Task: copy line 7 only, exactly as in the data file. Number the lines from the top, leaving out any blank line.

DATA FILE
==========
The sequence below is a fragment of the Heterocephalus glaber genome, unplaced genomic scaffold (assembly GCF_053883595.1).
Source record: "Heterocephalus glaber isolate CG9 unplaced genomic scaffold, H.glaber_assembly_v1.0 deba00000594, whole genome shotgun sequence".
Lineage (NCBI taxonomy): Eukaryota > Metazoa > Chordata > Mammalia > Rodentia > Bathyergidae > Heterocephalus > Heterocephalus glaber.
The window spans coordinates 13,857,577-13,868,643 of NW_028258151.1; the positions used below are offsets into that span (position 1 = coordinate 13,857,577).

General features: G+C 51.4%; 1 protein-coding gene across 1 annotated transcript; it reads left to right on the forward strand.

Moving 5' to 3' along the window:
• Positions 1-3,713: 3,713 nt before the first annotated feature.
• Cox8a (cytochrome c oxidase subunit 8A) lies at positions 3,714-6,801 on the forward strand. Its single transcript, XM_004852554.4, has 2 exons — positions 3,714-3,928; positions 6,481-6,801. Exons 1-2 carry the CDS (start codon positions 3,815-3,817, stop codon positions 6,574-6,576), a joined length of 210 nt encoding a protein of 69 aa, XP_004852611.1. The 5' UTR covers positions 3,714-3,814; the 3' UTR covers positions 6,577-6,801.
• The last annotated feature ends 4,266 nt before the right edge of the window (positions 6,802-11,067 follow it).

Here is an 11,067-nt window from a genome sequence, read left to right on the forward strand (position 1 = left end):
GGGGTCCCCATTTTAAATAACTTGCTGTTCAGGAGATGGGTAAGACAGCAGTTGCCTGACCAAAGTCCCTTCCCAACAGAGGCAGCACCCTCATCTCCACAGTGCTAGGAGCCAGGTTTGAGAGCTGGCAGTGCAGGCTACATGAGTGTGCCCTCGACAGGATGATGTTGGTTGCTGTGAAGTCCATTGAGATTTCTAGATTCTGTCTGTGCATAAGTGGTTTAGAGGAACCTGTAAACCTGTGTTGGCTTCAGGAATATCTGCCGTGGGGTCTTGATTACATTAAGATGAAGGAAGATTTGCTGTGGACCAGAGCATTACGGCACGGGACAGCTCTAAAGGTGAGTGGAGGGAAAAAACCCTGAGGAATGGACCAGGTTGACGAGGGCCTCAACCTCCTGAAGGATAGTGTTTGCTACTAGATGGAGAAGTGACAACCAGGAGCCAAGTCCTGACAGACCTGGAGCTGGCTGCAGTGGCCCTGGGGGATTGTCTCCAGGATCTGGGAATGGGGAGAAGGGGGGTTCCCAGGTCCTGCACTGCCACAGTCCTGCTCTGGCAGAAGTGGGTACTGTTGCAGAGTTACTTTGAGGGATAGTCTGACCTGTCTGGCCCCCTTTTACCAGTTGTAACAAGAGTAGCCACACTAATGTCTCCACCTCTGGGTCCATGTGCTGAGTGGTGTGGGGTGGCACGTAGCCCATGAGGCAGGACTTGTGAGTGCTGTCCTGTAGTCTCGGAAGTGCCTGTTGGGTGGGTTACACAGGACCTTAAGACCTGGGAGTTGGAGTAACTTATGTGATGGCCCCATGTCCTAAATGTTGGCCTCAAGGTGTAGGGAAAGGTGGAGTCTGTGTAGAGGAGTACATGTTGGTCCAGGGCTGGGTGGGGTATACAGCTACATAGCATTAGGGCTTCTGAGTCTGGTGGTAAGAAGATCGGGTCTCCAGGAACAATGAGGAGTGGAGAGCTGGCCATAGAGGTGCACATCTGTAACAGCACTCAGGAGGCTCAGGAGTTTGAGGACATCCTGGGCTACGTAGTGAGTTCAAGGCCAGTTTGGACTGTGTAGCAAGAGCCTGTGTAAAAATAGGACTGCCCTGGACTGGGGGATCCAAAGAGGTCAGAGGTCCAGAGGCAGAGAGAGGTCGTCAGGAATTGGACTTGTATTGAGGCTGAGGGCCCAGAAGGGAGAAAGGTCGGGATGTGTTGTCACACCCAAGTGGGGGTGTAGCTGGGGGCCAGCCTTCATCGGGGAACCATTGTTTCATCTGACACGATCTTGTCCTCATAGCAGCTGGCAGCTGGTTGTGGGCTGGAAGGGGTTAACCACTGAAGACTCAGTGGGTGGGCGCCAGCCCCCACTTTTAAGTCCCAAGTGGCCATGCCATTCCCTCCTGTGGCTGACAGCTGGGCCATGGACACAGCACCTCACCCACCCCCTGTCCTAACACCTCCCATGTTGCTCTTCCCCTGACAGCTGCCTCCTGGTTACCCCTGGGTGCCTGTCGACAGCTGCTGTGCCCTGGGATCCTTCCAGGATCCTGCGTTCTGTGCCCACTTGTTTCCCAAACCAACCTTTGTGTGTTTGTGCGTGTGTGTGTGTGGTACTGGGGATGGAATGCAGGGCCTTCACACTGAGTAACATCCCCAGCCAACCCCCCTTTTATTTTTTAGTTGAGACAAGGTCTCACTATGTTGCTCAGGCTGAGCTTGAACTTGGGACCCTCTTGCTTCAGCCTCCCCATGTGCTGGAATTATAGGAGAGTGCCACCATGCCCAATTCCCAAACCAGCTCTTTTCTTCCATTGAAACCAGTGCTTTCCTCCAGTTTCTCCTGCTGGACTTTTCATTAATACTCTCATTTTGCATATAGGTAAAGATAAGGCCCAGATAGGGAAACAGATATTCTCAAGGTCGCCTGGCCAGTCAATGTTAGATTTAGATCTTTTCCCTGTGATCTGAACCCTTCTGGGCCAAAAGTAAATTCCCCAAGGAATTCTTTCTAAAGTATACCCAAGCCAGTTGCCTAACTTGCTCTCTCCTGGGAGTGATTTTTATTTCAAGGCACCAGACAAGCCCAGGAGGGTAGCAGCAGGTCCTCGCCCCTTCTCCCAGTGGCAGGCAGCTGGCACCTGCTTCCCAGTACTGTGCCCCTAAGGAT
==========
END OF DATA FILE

• Positions 1-3,713: 3,713 nt before the first annotated feature.